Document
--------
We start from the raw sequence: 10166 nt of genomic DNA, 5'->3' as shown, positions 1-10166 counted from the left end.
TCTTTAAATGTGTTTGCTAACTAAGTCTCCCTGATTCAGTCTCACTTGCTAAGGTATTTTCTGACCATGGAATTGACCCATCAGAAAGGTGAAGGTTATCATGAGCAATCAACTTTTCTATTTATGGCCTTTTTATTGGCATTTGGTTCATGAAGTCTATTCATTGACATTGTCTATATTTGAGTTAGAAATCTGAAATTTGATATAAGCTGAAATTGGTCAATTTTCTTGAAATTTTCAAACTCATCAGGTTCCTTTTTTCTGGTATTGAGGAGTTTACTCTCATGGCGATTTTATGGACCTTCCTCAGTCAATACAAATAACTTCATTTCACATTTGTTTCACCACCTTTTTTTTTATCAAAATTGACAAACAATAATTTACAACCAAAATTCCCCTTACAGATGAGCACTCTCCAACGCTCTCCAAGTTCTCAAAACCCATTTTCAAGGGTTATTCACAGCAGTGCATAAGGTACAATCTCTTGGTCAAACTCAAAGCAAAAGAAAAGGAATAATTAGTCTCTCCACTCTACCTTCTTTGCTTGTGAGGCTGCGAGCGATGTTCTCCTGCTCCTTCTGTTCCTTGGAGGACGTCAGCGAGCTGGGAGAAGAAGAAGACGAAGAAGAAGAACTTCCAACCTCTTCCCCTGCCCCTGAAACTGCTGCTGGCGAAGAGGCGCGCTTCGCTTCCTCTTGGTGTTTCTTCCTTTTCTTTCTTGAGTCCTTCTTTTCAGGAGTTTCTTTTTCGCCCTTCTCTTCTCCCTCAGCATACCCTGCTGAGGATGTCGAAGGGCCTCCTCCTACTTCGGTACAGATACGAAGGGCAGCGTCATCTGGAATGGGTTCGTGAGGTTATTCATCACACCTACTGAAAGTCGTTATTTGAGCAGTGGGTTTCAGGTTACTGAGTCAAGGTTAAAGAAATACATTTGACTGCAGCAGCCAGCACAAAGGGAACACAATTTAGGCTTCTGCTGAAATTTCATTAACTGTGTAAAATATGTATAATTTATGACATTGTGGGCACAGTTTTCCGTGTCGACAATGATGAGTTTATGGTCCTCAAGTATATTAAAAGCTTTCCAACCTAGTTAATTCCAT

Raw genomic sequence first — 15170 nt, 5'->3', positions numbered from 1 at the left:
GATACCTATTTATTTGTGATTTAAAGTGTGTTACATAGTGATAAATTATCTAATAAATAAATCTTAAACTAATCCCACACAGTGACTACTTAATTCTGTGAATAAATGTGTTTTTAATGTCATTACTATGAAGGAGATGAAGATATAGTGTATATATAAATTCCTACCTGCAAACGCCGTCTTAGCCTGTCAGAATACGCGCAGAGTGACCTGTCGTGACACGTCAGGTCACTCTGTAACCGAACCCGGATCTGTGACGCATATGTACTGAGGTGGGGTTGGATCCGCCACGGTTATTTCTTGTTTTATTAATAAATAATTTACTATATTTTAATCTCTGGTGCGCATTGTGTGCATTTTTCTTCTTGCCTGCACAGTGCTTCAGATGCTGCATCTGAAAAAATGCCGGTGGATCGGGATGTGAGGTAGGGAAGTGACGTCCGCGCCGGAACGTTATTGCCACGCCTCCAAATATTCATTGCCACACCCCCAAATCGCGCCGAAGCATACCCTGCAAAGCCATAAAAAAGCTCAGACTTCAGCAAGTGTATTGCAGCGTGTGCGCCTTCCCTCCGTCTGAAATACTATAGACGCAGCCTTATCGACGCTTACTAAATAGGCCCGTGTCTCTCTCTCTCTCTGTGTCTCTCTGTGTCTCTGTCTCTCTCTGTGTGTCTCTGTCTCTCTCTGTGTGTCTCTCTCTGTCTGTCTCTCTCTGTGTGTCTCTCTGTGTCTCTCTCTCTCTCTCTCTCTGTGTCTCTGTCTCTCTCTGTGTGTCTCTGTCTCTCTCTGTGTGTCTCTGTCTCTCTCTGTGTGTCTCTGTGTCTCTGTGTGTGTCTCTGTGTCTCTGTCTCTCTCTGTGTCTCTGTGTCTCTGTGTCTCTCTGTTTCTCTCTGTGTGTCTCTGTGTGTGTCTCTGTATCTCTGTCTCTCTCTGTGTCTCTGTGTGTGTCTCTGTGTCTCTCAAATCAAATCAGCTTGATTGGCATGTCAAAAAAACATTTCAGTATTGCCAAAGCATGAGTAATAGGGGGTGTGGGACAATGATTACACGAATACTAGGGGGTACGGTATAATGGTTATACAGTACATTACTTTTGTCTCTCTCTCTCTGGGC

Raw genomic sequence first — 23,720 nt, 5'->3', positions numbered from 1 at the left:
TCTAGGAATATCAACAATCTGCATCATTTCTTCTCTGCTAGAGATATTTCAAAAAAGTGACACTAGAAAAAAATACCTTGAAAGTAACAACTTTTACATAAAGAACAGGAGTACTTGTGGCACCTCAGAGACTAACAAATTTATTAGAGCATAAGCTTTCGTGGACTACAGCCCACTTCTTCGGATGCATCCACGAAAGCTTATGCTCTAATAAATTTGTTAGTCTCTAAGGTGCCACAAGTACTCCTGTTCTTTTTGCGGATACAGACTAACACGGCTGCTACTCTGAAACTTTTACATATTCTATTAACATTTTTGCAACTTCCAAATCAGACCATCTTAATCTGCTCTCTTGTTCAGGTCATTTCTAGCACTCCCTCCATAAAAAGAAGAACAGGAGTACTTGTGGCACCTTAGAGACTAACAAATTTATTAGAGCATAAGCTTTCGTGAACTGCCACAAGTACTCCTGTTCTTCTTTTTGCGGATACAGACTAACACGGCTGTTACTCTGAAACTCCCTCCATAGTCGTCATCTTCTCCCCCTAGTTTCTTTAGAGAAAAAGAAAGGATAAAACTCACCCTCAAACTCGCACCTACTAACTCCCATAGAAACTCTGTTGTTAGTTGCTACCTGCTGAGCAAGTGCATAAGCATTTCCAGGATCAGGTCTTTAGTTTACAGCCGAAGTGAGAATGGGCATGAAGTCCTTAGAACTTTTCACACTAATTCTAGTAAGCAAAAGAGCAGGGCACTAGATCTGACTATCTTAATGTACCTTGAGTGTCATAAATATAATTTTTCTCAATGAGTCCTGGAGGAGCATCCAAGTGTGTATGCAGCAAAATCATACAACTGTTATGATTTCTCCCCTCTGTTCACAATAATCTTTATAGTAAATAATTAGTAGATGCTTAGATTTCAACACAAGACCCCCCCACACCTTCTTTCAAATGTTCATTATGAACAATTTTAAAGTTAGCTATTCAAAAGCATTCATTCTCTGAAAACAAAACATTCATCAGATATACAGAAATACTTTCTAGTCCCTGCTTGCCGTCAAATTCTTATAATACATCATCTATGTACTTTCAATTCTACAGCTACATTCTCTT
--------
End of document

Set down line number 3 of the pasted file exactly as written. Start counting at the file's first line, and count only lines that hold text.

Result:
Raw genomic sequence first — 15170 nt, 5'->3', positions numbered from 1 at the left: